Clint Brunner has quite a few mighty Mopars in his collection. We already featured his real deal ’68 Dart LO23 as well as his ’69 Charger Daytona. Now it is time for the 572 HEMI powered 1967 Plymouth GTX. Read the story told by Dr. Brunner.
I bought my 1967 Plymouth GTX in February of 2015. It had recently been treated to a very high-end complete rotisserie restoration. Although this is a genuine Dana 60 four-speed GTX, it is no longer a numbers-matching car.
The original 440 block was damaged, but the previous owner built a stout 440 replacement using a ’72 block. He had set the car up as a “day two” warrior, with the usual engine power upgrades, super stock leaf springs, traction bars, and 4.56 gears.
The Plymouth GTX is mini-tubbed, but rides on custom-made 15×10 black wheels with factory dog dish hubcaps, giving the car a very serious but stealthy look. One of my favorite things about the factory red car is the F3 green paint. Still a factory color, but done using a satin sheen, which really gives the Mopar a unique look. Sort of a “survivor” type of patina, except that the bodywork and paint is flawless.
Since I bought the 1967 GTX sight-unseen, I wasn’t sure exactly what to expect when the car was delivered. I was overjoyed to find that the car was even better than described! The only thing that I wasn’t impressed with was the power from the 440. It was quick enough I suppose, and it would have run a 12’s in the quarter mile, but it just didn’t blow my hair back the way I wanted.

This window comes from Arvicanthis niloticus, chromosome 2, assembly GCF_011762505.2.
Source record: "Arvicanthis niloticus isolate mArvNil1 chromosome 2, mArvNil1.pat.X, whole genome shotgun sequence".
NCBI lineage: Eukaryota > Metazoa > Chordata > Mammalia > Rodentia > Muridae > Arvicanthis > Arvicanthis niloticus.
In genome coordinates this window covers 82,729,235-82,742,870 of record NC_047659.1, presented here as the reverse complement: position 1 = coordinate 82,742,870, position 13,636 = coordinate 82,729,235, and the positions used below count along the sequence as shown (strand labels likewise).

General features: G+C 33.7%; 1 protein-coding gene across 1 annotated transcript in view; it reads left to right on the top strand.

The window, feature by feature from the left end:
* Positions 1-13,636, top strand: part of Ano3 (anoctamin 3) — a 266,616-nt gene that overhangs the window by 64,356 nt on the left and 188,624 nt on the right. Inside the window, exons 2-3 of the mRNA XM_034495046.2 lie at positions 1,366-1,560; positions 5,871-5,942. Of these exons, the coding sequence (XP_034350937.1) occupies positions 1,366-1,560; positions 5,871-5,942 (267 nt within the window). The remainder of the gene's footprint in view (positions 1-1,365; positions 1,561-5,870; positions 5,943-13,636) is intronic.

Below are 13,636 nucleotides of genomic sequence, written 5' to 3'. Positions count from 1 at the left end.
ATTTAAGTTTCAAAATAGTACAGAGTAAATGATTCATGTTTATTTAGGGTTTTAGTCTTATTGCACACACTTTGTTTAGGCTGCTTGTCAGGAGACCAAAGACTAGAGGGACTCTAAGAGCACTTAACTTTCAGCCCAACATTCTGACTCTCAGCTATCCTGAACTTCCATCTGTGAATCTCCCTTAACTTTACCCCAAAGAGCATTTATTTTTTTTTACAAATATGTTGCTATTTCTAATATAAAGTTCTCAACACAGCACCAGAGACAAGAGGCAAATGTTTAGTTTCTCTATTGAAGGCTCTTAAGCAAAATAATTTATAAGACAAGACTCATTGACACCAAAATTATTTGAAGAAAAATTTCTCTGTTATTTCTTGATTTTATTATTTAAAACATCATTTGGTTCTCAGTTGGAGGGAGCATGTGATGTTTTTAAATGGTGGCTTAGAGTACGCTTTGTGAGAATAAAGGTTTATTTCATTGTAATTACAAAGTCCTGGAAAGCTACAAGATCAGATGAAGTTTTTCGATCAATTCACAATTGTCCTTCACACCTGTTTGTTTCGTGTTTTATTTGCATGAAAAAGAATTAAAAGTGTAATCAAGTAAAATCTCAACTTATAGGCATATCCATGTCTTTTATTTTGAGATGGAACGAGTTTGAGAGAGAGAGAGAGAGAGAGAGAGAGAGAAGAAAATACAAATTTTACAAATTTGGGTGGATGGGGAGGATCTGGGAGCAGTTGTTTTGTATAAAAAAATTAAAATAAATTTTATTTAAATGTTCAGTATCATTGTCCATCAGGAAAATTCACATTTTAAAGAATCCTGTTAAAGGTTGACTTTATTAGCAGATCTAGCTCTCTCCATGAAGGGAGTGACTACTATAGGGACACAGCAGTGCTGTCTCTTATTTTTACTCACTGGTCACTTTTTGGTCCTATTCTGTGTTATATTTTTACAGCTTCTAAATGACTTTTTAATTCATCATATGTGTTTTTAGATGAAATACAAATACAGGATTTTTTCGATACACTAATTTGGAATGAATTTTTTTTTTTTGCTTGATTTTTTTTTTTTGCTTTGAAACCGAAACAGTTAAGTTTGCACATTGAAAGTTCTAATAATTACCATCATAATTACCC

The 1967 Plymouth GTX Receives a 572 HEMI
The ’67 GTX was restored, and beefed up with frame connectors, big rubber, Dana rear end and 18-spline A833 4-speed transmission. I thought “this would be a PERFECT candidate to drop in a custom-build HEMI stroker!” So that’s what I did.
I am a huge fan of Tim Banning’s work at For Hemis Only. He and I worked out the blueprints for what I was after. We spec’d out a 572 all-alloy HEMI based on a custom-spec Indy Maxx block with thicker sleeves. This was before Tim became an owner of Keith Black Racing Engines, and was sourcing his blocks from a few places.
Stage V engineering heads were treated to his proprietary CNC porting, and a reworked Mopar Cross Ram intake was selected, along with twin 770 Holley’s. We went with a tight-lash solid roller cam and beehive valve springs. The bottom was buttoned up using a Milodon “road race” oil pan. Compression ratio is 10:1, and the 572 HEMI makes 813 horsepower on 91 pump gas.
Rod Woltjer, Greg Sheepstra, and Wade Lardy of MuscleCar Creations in Tea, South Dakota pulled out the 440, and shoehorned in the big 572 HEMI. Greg had to completely rework my 1967 Plymouth GTX hood with a fiberglass HEMI Dart scoop, to clear the 770 Holley carburetors.
They also installed a McLeod RXT twin-disc clutch good for 1200hp, a GearVendors overdrive unit and swapped the 4.56’s for 3.73’s. My 1967 Plymouth GTX could be driven across the country, or running low 10’s at he track. Maybe better.
I’ve never run it down the track. But a race between the 572 HEMI GTX and my 2018 Dodge Demon, which runs high 9’s, would be mighty interesting!
You can check out more of Clint’s Mighty Mopars, along with several other brands in his collection on his Instagram page: @dakota_gt